We present observational methods for systematic study of the linkage between the land surface and atmospheric heterogeneity, and results of a case study using these methods. Surface flux observations, combined with remote sensing of the land surface, provide estimates of the spatial pattern of surface sensible and latent heat fluxes. Airborne water vapor lidar observations provide observations of boundary layer depth and water vapor content along the flight track. Rawinsondes and wind profiles provide thermodynamic initial conditions and boundary layer wind profiles.
Observations were collected over the 50km x 250km domain of the 1997 Southern Great Plains Experiment (http://daac.gsfc.nasa.gov/CAMPAIGN_DOCS/SGP97/sgp97.html). Two days of data show that surface fluxes are highly correlated with soil moisture shortly after rainfall, and that surface fluxes are very heterogeneous at a wide variety of spatial scales. Correlation between surface fluxes and soil moisture appears to degrade with time past rainfall, suggesting the surface vegetation and root-zone moisture becomes more important.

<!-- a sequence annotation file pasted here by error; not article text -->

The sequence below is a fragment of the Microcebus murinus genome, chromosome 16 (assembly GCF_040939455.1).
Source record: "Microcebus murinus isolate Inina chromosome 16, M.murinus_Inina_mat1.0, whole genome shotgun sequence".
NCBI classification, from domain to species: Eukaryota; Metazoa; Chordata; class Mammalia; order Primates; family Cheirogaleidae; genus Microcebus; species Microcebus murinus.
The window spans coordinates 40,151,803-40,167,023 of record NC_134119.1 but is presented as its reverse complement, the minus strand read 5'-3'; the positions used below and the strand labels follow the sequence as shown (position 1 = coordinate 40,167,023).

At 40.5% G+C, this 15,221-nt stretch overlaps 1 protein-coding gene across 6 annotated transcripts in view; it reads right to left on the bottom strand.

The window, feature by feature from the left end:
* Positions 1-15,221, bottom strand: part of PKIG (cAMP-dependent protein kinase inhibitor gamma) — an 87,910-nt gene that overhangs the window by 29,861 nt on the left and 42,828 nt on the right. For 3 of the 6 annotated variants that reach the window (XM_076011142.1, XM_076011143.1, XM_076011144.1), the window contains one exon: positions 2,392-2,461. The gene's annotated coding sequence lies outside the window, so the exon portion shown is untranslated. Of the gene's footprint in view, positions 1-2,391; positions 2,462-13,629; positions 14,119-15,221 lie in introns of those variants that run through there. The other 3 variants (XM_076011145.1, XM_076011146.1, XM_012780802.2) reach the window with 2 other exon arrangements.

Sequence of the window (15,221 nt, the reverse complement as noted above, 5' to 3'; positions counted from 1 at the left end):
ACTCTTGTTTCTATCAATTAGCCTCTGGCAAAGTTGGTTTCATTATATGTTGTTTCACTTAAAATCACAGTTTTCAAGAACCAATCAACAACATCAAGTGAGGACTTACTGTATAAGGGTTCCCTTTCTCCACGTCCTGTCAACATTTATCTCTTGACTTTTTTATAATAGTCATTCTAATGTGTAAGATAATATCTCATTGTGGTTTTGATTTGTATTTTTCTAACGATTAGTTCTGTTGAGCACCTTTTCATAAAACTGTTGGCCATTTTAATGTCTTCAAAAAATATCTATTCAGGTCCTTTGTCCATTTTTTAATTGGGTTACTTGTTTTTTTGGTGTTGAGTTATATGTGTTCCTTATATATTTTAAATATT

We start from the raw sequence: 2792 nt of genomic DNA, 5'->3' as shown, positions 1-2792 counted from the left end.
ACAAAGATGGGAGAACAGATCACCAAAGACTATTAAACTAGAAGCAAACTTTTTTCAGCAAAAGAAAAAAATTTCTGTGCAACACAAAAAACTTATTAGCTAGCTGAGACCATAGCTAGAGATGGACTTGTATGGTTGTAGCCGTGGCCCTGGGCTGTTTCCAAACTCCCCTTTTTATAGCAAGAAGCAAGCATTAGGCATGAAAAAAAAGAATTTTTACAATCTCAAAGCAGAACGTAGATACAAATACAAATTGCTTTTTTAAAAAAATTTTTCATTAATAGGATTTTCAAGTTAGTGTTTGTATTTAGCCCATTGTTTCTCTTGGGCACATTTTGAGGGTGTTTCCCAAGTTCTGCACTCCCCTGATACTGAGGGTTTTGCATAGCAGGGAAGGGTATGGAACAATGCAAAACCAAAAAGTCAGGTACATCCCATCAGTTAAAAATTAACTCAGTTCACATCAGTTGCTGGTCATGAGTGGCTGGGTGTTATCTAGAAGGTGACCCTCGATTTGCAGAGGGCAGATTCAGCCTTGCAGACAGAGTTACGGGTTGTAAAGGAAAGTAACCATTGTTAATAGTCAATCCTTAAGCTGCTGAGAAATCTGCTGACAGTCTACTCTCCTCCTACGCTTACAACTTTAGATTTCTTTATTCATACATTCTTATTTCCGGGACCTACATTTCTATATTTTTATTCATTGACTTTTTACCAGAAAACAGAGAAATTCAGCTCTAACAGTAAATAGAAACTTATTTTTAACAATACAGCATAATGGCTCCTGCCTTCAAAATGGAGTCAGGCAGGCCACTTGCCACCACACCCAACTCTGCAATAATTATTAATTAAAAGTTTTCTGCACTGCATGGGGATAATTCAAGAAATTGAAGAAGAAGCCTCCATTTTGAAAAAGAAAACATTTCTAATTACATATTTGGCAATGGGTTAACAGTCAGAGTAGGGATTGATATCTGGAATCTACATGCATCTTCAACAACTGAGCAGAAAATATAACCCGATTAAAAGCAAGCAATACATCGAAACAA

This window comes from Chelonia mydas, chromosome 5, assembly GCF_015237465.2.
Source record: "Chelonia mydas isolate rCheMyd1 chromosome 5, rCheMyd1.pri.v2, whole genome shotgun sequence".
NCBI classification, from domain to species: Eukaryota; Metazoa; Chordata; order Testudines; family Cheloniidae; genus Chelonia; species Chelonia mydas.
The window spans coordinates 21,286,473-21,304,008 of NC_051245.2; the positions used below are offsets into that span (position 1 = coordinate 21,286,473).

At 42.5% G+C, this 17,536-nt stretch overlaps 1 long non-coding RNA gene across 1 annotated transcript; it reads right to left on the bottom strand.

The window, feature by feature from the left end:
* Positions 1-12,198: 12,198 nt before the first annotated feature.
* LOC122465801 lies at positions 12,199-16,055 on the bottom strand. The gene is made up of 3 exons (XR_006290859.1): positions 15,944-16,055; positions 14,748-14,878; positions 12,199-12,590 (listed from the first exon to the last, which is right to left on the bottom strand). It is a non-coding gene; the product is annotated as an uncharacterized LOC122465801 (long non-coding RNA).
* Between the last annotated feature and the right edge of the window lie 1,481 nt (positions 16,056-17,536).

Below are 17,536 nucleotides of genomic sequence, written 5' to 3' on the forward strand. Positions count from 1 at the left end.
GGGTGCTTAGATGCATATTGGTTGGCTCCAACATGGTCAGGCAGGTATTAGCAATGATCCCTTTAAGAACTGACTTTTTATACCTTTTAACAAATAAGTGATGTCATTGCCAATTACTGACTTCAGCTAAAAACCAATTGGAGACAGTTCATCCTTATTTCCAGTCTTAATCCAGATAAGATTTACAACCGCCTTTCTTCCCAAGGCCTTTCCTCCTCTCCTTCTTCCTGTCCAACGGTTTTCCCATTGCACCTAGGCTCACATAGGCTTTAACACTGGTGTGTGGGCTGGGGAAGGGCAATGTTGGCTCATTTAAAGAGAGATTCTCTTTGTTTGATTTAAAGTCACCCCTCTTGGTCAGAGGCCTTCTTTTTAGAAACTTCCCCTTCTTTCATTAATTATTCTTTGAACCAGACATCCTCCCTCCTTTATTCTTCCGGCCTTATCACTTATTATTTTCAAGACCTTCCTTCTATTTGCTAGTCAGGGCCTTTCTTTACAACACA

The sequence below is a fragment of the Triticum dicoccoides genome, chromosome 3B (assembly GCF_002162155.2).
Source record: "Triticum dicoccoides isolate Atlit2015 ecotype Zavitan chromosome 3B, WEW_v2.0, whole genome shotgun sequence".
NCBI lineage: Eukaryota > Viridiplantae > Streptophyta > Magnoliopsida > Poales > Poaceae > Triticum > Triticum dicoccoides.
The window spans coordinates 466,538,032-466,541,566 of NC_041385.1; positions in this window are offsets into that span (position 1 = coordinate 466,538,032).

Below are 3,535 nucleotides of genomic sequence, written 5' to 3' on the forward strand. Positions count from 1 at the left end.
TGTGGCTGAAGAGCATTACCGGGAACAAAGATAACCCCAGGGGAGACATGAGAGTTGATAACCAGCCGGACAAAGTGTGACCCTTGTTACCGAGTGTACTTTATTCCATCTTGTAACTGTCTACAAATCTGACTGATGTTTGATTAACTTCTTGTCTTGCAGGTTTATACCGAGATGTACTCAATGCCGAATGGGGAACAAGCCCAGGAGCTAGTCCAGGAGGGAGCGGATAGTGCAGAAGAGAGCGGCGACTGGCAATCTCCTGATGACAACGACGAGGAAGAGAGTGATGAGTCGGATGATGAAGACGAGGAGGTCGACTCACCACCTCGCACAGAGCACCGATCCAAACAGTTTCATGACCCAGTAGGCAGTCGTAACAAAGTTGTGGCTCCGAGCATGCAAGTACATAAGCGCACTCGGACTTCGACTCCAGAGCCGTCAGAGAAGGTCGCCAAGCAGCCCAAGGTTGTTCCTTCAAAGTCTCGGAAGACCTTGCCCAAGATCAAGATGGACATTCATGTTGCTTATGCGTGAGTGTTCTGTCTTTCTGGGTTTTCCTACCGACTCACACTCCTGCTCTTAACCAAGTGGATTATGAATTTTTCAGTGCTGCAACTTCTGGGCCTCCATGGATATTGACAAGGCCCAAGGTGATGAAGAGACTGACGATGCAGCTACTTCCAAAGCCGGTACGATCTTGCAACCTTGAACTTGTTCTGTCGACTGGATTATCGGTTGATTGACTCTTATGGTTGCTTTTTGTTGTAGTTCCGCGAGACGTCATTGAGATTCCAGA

The potential for heterogeneous boundary layer forcing is examined and found to be large. Airborne boundary layer soundings show heterogeneity in boundary-layer growth at two sites 30 km to 50 km apart that are consistent with airborne surface flux measurements in these regions. Lidar observations, however, only show significant boundary layer heterogeneity at the scale of the entire 250km experimental domain, suggesting that smaller-scale surface features were homogenized in the atmosphere by horizontal advection and mixing. These observational results are presented along with MM5 simulations of surface fluxes and boundary-layer development to help resolve the role of surface heterogeneity on day of the case study.